doing a wordl-like word cloud.
I know, word clouds are a bit out of style but I kind of like them any way. My motivation to think about word clouds was that I thought these could be combined with topic-models to give somewhat more interesting visualizations.
So I looked around to find a nice open-source implementation of word-clouds ... only to find none. (This has been a while, maybe it has changed since).
While I was bored in the train last week, I came up with this code.
A little today-themed taste:
The first step is to get some document. I used the constitution of the united states for the above.
with open("constitution.txt") as f: lines f.readlines() text = "".join(lines)
The next step is to extract words and give the words some weighting - for example how often they occur in the document. I used scikit-learn's CountVectorizer for that as it is convenient and fast, but you could also use nltk or just some regexp.
I get the counts of the 200 most common non-stopwords and normalize by the maximum count (to be somewhat invariant to document size).
cv = CountVectorizer(min_df=0, charset_error="ignore", stop_words="english", max_features=200) counts = cv.fit_transform([text]).toarray().ravel() words = np.array(cv.get_feature_names()) # normalize counts = counts / float(counts.max())
Now the real work starts. The basic idea is to randomly sample a place on the canvas and draw a word with a size related to its importance (frequency).
We have to take care not to make the words overlap, though.
There seems to be no good alternative to the Python image library (PIL), which is really, really horrible. There are no docstrings. You specify colors using strings. There is a weird module structure. There are no docstrings.
Any way, we can get a canvas and a drawing object like this:
img_grey = Image.new("L", (width, height)) draw = ImageDraw.Draw(img_grey)We can then write in the image using
font = ImageFont.truetype(font_path, font_size) draw.setfont(font) draw.text((y, x), "Text that will appear in white", fill="white")The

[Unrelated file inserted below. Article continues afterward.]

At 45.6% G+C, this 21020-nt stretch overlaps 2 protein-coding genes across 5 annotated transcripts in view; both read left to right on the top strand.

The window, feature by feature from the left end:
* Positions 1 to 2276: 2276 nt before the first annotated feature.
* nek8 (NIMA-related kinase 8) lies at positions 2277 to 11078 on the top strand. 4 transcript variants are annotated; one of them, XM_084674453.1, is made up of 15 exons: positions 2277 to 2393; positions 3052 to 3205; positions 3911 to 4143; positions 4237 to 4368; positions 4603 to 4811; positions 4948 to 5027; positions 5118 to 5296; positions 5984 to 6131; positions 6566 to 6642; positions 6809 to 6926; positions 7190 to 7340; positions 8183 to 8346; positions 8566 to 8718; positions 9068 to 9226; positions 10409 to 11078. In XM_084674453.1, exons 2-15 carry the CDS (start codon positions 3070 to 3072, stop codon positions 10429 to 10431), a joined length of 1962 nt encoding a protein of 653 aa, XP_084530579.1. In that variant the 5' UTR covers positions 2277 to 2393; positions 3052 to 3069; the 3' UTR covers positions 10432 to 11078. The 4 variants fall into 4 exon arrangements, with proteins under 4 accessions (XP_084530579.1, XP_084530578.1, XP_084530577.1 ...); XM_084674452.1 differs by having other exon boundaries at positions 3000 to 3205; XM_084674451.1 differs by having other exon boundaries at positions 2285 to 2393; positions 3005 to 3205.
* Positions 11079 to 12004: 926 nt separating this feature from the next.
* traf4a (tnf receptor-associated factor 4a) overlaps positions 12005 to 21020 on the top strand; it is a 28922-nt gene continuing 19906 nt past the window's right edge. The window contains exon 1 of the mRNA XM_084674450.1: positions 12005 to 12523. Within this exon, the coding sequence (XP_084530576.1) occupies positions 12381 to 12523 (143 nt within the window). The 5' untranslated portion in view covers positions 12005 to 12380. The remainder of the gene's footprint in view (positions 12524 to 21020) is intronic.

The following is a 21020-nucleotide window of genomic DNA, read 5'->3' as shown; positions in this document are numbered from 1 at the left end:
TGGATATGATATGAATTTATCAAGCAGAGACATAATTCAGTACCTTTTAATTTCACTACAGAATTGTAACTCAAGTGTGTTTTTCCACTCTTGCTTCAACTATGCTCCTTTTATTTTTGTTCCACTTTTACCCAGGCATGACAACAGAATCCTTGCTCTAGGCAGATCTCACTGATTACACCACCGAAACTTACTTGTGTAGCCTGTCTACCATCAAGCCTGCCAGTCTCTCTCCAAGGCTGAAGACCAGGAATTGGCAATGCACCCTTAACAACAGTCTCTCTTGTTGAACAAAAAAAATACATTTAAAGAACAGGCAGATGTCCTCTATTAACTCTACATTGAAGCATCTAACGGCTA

font_pathhere is an absolute path to a true type font on your system. I found now way to get around this (didn't look very hard, though).
Ok, now we could draw random positions and see if we could draw there without touching any other words.
There is a handy function in
ImageDraw.textsize, which tells you how large a piece of text will be once rendered. We can use that to test if there is any overlap.
Unfortunately, random sampling any place in the image turns out to be very inefficient: if a lot of the room is already taken, we have to try quite often to find some space.
My next idea was first to find out all possible free places in the image and then sample randomly from those. The easiest way to find free positions is to convolve the current image with a box of size
ImageDraw.textsize(next_word). The places where the result is zero are exactly the places that have enough room for the text.
scipy.ndimage.uniform_filterthat worked quite nicely.
But what do we do if there is not enough room to draw a word in the size we want?
Then we have to make the font smaller and try again. Which means convolving the image again, this time with a somewhat smaller box.
The code wasn't very fast and this seemed pretty wasteful, so I wanted to use another approach: integral images! Integral images are a way to pre-compute a simple 2d structure from which it is possible to extract the sum over arbitrary rectangles in the image in constant time.
The integral image is basically a 2d cumulative sum and can be computed as